Sig 938 & 238 cocked and locked? - Page 4

Sig 938 & 238 cocked and locked?

This is a discussion on Sig 938 & 238 cocked and locked? within the Concealed Carry Issues & Discussions forums, part of the Defensive Carry Discussions category; Originally Posted by Thunder71 No grip safety on a 938 or 238, why are people comparing them to carrying a 1911? Well, I'd say; if ...

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Thread: Sig 938 & 238 cocked and locked?

  1. #46
    VIP Member Array gottabkiddin's Avatar
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    Quote Originally Posted by Thunder71 View Post
    No grip safety on a 938 or 238, why are people comparing them to carrying a 1911?
    Well, I'd say; if for whatever reason you removed the safe trigger system off the Glock, would you then not consider it a Glock. It's a safety on a particular platform, and not a platform built around the safety.. It's still a 1911 platform just a scaled down version and minus the grip safety... To be totally technical, the Colt Government 380 did have the grip safety, so it was truly a scaled down version of the 1911. Great pistol BTW..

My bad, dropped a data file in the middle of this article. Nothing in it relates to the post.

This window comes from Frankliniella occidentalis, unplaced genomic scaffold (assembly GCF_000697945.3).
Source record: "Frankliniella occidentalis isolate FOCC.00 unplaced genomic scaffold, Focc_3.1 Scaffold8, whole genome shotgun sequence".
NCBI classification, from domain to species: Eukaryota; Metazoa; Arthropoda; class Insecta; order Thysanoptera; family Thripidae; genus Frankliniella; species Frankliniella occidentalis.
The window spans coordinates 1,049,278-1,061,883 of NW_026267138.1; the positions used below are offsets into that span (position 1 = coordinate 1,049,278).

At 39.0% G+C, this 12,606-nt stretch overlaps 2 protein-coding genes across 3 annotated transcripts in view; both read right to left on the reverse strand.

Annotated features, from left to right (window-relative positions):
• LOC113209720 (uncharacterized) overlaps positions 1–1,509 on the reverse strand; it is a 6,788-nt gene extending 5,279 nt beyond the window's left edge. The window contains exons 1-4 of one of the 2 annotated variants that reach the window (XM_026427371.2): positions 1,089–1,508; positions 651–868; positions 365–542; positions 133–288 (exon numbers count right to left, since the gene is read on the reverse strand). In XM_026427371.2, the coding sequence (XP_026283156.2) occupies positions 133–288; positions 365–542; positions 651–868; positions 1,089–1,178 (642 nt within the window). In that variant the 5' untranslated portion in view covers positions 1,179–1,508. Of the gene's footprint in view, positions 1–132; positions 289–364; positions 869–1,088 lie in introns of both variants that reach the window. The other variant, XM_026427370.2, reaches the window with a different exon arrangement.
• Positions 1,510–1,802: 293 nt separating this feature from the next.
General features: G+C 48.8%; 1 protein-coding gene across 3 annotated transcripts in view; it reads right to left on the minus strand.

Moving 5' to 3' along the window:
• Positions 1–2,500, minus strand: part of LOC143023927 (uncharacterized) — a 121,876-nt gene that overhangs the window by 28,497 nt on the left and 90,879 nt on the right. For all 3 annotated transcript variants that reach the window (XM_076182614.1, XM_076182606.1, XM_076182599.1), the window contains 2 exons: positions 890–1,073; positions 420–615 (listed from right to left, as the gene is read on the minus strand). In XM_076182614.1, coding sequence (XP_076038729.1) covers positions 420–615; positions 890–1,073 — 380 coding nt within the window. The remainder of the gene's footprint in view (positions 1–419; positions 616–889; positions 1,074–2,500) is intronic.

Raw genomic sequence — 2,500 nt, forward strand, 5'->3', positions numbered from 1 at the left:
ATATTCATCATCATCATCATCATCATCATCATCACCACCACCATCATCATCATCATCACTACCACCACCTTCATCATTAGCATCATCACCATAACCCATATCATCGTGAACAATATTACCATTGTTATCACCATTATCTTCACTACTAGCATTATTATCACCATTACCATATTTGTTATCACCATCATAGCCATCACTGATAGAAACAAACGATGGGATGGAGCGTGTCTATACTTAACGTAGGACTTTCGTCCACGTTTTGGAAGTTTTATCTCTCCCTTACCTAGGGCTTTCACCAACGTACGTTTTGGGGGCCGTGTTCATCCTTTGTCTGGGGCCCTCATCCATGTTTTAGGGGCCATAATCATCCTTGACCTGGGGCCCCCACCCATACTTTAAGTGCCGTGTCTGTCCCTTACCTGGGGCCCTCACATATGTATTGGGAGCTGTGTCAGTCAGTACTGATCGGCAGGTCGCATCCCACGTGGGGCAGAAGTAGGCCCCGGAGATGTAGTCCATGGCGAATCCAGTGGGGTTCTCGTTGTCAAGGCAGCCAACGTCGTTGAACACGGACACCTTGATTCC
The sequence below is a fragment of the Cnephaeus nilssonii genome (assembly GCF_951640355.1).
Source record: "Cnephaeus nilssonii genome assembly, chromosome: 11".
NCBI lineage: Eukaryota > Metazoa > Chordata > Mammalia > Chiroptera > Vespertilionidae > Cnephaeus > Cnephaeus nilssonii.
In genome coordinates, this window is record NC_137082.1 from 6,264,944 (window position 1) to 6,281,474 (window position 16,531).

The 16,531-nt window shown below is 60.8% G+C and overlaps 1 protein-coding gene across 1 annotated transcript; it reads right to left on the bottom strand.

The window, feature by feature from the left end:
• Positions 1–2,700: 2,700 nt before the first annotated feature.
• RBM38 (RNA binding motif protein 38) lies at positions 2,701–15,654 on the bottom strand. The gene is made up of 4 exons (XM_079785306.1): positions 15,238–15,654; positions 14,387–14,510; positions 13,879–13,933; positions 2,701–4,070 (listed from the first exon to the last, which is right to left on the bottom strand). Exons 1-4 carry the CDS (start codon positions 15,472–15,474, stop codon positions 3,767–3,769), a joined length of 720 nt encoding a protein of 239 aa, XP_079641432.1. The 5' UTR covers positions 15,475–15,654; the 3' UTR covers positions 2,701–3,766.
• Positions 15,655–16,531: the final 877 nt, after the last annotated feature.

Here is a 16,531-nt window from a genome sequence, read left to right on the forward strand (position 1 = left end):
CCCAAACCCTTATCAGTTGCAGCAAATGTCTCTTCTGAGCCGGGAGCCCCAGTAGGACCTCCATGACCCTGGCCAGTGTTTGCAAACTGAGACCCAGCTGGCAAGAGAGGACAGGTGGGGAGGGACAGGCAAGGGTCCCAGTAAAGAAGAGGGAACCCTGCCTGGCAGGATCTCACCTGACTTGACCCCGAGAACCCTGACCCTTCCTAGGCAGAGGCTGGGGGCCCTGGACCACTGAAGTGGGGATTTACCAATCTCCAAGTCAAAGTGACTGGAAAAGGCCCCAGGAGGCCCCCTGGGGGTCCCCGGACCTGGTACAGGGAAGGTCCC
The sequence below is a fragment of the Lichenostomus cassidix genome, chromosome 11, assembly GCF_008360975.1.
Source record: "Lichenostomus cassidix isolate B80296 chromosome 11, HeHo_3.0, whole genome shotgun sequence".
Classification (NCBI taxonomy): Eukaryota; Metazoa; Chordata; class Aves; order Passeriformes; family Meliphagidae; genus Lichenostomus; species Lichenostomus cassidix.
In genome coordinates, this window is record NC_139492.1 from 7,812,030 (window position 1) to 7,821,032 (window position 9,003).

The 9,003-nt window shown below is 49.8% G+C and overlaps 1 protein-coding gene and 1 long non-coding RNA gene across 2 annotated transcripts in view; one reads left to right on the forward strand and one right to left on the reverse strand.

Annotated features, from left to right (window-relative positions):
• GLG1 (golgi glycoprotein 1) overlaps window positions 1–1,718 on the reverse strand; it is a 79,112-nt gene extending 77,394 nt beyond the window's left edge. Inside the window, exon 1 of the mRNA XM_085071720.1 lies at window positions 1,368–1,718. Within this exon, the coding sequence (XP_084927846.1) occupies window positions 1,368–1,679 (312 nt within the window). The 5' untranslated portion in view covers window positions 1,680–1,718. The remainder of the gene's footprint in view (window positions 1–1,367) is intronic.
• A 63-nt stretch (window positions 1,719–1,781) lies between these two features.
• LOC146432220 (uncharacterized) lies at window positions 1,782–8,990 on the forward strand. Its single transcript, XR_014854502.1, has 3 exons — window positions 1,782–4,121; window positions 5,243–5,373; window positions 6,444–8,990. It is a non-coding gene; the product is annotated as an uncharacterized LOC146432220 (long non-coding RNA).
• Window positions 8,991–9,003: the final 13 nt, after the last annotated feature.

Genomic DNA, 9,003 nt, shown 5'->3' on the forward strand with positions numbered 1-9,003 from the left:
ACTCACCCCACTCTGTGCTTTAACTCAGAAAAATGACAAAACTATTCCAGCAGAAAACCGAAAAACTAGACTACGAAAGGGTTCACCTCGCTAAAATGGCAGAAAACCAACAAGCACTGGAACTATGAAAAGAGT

"He that hath no sword, let him sell his garment, and buy one." – Luke 22:36

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  2. #47
    Distinguished Member Array grouse's Avatar
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    I carry my 1911's & my Hi-Power condition one & in a holster. The little Sigs or the Colt Mustang (If I had One) I'm sure I'd do the same with a good holster.

  3. #48
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    The 938 and 238 are neat little toys but I personally would have a hangup carrying something that small cocked and locked. Personal opinion is there are better choices that require less mechanical motion (read that as take the safety off) required to deploy. Time spent not pulling the trigger can equate to time spent bleeding on the floor on your behalf. Also, my personal opinion of DA/SA or SA only toys is once the shooting is over you have a hyped-up person (could be me. Could be you) with a cocked gun. I will take my chance with a DAO platform.
    At one with the gun.

  4. #49
    New Member Array diego711's Avatar
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    Quote Originally Posted by BadHabit View Post
    The 938 and 238 are neat little toys but I personally would have a hangup carrying something that small cocked and locked. Personal opinion is there are better choices that require less mechanical motion (read that as take the safety off) required to deploy. Time spent not pulling the trigger can equate to time spent bleeding on the floor on your behalf. Also, my personal opinion of DA/SA or SA only toys is once the shooting is over you have a hyped-up person (could be me. Could be you) with a cocked gun. I will take my chance with a DAO platform.